“das Höchste wäre zu begreifen, dass alles Faktische schon Theorie ist.”
Johann Wolfgang von Goethe, Wilhem Meisters Wanderjahre
I scribbled down a draft of these Theses in the parking lot of Wegmans Food Market in Lawrenceville, NJ. It was late morning of May 25th, 2020, and I was in a foul mood for some decisions in my institution that I firmly rejected. I posted some of them on Facebook, and the reactions from my contacts suggested I prepare some thoughts for a wider audience.
The immediate inspiration for these theses, painful as it was, is irrelevant. They result from years of increasing discomfort with some tendencies within the scholarly field I belong to. Their untimeliness is a direct effect of the predicament they address, namely the disavowal of theoretical labor in academic life. Thesis #1, the most important of them all, takes this as its starting point.
This disavowal takes different forms. It may take the shape of emphasizing “expertise” and praising technical skills and competence over reflection and critical inquiry. It may mask itself as archival empiricism that downplays the role of interpretation. Most often, it takes the form of an absurd opposition of empirical vs. theoretical approaches, as if theories were built upon nothing and facts not already wrapped in a theoretical frame, as in Goethe’s quote above.
I leave the Theses as I originally wrote them: they are rough, hyperbolic, angry, almost preposterous. To be clear, I don’t intend them to be normative but only wish to inspire discussion. My goal is simple: to defend the value and necessity of critical reflection in knowledge production and its autonomy from heteronomous control, as well as to reassert the emancipatory nature of education in general.
So long as theoretical reflection is not acknowledged as intellectual labor, all intellectual production, even (and especially) the most empirically oriented, is alienated from its intellectual substance.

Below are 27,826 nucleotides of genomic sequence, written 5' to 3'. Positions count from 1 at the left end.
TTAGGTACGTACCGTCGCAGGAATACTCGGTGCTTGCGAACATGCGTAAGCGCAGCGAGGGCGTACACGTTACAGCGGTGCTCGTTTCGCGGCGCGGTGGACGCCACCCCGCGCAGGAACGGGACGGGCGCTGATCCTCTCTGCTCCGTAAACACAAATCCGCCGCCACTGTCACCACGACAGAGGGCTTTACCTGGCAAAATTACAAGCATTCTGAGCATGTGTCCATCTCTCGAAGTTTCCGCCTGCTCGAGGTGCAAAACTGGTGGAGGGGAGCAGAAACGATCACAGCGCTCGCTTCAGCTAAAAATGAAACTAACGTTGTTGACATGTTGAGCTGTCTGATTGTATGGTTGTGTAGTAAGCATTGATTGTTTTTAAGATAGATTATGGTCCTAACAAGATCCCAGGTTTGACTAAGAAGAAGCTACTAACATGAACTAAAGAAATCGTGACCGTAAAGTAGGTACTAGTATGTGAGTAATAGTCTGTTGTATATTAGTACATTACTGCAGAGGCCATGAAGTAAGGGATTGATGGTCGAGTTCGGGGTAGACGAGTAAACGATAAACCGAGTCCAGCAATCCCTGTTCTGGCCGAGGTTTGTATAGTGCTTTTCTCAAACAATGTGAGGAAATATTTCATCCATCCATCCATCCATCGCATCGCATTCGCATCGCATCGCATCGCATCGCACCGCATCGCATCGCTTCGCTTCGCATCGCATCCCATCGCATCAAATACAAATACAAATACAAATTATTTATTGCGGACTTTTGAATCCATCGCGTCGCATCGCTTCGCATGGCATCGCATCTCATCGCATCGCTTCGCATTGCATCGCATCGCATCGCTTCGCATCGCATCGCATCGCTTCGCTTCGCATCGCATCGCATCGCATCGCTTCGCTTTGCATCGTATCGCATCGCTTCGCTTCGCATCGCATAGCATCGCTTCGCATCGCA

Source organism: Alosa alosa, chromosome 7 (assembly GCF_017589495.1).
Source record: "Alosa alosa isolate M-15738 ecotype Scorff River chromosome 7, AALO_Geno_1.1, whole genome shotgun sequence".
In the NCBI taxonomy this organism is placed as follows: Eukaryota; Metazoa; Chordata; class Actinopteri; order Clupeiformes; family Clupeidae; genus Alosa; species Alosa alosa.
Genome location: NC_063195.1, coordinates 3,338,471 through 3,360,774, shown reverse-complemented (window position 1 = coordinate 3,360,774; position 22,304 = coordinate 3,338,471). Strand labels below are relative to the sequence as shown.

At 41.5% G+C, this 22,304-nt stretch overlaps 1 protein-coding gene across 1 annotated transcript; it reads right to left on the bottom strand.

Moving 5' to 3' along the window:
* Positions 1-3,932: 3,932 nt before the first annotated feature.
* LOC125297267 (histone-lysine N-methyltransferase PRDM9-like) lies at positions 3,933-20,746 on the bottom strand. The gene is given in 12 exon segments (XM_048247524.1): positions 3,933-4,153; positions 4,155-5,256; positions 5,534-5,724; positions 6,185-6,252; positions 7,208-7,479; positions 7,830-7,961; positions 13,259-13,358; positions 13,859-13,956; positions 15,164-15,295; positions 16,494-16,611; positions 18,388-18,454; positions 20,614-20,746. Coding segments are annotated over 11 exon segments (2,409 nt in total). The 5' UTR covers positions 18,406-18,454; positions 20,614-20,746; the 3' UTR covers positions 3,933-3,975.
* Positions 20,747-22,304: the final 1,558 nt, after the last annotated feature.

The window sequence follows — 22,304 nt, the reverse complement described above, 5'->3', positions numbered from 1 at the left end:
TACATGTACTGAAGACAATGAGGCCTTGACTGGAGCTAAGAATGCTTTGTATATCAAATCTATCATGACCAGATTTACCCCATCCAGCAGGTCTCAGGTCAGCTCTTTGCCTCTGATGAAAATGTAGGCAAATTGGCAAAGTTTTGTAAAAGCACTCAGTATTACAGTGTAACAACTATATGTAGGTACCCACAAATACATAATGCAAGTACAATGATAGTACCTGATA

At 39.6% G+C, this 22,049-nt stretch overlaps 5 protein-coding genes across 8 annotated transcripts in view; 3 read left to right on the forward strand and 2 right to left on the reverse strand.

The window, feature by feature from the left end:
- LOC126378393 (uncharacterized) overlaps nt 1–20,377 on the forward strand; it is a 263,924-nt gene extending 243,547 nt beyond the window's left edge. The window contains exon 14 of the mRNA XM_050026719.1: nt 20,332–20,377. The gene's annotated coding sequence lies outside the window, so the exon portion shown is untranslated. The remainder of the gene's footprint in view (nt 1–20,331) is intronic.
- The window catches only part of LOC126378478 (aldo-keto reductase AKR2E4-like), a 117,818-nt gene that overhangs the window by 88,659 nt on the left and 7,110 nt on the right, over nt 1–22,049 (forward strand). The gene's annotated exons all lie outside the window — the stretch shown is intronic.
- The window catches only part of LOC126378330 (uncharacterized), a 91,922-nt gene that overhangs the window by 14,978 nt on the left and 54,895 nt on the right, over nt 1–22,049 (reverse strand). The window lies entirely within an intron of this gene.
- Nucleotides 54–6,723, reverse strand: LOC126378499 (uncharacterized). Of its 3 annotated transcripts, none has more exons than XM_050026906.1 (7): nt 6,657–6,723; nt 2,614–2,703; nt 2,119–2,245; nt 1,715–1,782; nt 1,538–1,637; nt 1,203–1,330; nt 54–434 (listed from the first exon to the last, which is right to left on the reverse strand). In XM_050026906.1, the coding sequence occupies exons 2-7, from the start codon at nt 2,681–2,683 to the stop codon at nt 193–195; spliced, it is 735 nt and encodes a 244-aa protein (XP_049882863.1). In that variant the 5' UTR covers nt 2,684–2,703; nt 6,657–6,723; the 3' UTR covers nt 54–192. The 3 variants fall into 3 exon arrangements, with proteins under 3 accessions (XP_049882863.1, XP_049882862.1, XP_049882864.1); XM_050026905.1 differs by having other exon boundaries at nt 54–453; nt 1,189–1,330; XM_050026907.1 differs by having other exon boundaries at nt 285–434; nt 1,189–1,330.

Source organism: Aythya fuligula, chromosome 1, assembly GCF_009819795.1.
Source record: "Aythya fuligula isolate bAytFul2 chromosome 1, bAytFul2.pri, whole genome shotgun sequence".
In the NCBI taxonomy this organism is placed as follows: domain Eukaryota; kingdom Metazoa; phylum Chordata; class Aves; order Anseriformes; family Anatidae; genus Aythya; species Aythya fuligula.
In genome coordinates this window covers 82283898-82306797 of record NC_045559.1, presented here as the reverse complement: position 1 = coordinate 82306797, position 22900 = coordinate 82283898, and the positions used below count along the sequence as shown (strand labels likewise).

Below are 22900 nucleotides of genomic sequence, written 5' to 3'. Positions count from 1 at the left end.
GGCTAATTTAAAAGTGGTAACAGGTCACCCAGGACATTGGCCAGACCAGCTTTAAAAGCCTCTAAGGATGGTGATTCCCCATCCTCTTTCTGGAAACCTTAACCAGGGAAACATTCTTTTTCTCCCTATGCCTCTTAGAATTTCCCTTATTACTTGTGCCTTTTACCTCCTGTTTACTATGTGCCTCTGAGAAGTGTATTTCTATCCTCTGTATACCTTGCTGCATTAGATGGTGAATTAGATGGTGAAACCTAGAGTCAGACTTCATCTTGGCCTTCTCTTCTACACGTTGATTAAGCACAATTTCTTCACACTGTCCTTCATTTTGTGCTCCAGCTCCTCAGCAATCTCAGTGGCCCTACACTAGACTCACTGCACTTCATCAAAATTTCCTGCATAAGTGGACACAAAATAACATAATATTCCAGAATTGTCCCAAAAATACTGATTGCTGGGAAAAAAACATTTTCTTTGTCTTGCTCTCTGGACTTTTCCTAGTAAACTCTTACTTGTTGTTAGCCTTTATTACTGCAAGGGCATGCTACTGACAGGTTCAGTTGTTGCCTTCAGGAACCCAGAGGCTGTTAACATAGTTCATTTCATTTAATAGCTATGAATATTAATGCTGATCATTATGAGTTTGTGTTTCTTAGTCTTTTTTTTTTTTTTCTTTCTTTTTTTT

There is no act of writing that is not already enfolded in a theoretical framework, however minimal or disguised as narrative. Concomitantly, there is no act of reading—of a textual, visual, auditory, or material source—that can be completely exhausted through technical expertise.
Every act of reading is, in fact, interpretation, and as such it is theoretically grounded.
The disavowal of theoretical self-reflection must be understood as a refusal to question or justify one’s claims.
At a minimum, theoretical reflection consists in critical examination of the epistemological labor behind one’s claims.
Direct consequence of the disavowal of theoretical reflection in intellectual production is the reliance of scholars on the legitimating authority of the institution rather than on their discursive labor.
The more scholars rely on institutional authority to give epistemological legitimacy to their research, the less autonomous their inquiries will inevitably be.
An educational and research system that disavows theoretical reflection inevitably tends to rely on formulaic models and on the reproduction of received claims; i.e., in more precise terms, on an unrecognized dogmatic orthodoxy.
If today the Humanities are the only division where theoretical reflection is not yet completely disavowed, their systematic defunding will inevitably reduce the autonomy of intellectual production in other fields as well.
Scholarship that disavows theoretical reflection—and is therefore dependent on institutional legitimation for the authority of its research—renders its practitioners marginal and useless to intervene in society. Scholars are asked to be mere technicians, whose expertise is demanded only for the reproduction of the current social order.